There are many things which I would like to accomplish before my days are spent feeling up melons in supermarkets and moaning about the price of a cuppa.
On that bucket list are the usual suspects of travelling to places where they don’t necessarily have happy hours and seeing my numbers come up on either a Friday or Saturday night – I’m not fussed which one.
I’ve also thrown in many attainable goals too including being able to comfortably wear a pair of 40 inch pants, which also means that more exercise would be in order. But it is my love of sport, and football in particular, which presented me the best chance of ticking off at least one of those not-so-ambitious goals
Over the last three decades I have watched hundreds of games of football up and down the country, but until last week I’d never before travelled abroad to watch a match but when my chance finally came, it was a prospect which filled me with concern.
I headed to Lille, which for 48 hours, seemed to be at the epicentre of a media frenzy which had, with some justification, gripped much of Europe. The goings on in Marseille involving groups of Russian fans, local youths and some English supporters set the tone for my brief trip.
I suspect that peacetime Lille has rarely experienced anything like it, such was the huge security presence which featured heavily armed police, soldiers and tough looking types with three days’ stubble and automatic weapons.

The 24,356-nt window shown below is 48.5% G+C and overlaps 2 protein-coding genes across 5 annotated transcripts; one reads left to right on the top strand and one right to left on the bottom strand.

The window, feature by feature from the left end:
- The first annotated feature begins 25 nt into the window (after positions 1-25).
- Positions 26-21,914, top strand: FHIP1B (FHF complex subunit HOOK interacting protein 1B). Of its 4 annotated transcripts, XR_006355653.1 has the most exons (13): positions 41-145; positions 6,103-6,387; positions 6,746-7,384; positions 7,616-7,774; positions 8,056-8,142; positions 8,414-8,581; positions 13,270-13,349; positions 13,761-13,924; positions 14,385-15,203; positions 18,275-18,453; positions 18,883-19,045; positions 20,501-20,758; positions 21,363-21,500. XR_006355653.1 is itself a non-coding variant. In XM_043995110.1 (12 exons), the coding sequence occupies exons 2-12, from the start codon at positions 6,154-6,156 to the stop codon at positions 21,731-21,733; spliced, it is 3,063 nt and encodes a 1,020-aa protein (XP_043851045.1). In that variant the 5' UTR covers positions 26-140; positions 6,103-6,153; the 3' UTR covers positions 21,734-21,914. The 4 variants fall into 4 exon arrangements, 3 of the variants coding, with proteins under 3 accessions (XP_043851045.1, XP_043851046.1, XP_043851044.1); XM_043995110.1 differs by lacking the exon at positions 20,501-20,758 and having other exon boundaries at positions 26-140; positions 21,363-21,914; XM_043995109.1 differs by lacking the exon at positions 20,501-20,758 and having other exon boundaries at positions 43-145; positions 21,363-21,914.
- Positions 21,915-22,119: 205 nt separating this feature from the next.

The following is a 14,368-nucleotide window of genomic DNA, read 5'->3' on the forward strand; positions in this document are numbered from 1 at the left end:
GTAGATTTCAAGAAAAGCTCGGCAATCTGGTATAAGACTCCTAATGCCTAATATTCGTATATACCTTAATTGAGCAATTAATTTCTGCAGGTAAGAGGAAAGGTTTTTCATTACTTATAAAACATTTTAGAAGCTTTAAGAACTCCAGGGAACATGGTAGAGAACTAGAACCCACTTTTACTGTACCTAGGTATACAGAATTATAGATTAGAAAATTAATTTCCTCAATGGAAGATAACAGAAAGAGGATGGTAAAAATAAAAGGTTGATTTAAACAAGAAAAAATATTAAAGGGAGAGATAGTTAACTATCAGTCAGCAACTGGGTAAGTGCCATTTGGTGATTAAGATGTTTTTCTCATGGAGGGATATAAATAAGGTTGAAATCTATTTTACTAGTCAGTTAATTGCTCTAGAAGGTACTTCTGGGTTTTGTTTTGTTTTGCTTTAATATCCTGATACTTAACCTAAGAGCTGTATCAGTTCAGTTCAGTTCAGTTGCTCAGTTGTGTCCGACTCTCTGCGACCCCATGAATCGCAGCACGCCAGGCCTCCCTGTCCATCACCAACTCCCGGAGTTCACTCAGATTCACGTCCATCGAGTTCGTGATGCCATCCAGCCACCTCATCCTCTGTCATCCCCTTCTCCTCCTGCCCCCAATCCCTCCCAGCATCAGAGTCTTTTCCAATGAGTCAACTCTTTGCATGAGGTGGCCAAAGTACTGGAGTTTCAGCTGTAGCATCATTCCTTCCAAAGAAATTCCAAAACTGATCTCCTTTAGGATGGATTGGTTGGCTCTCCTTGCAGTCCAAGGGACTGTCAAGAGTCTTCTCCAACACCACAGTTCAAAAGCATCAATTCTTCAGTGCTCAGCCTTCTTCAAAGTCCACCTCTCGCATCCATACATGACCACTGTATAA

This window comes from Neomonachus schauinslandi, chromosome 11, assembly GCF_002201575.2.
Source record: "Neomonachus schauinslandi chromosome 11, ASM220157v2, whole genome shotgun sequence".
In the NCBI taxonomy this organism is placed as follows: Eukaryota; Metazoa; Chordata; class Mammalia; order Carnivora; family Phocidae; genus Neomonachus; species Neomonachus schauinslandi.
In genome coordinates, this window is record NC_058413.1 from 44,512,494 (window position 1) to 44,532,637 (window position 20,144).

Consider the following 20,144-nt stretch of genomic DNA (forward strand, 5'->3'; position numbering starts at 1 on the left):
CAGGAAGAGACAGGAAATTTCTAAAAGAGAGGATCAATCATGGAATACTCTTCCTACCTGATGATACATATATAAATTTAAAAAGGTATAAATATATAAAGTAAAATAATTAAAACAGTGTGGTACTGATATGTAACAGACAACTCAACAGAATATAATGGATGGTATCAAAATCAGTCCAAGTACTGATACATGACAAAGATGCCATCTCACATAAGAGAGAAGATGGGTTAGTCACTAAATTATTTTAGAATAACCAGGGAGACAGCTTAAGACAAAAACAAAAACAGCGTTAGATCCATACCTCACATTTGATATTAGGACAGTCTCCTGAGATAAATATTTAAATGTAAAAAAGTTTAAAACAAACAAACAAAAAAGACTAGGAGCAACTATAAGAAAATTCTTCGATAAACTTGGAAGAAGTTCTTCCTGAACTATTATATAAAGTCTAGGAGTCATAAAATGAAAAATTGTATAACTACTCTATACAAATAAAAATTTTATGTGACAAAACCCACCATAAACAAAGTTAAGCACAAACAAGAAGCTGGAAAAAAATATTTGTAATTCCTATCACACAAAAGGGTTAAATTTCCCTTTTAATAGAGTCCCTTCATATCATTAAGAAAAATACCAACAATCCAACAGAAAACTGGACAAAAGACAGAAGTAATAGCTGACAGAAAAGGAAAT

If the truth be told I was more than a little uneasy about the whole situation as, following the trouble in Marseille, travelling across the English Channel did feel rather like venturing into the lion’s den. None of my loved ones could understand why I wanted to travel to a place where trouble was so widely predicted just to watch a game of football, a game of football between Russia and Slovakia no less.
‘Why would you want to risk it, especially for teams you don’t support?’ was a question I was asked on more than one occasion and the answer was simple: I didn’t see it as a risk, as like the vast majority of those who have travelled to France over the past couple of weeks have gone there for one reason only – to watch some football.
Yes, we did see idiots while we were there but they were in the minority.
It is fair to say that over the past 15 or so years what was once regarded as the ‘English problem’ of hooliganism seems to have improved vastly on the dark days of the 1980s, thanks to a combination of better policing, modern day stadia and, with it, more expensive tickets. But, there will always be idiots, of all nationalities, who cause bother wherever they go.
For those of us with the brain capacity to enjoy match days without throwing bottles and thumping strangers, the game will continue to occupy our dreams and even form part of our ambitions.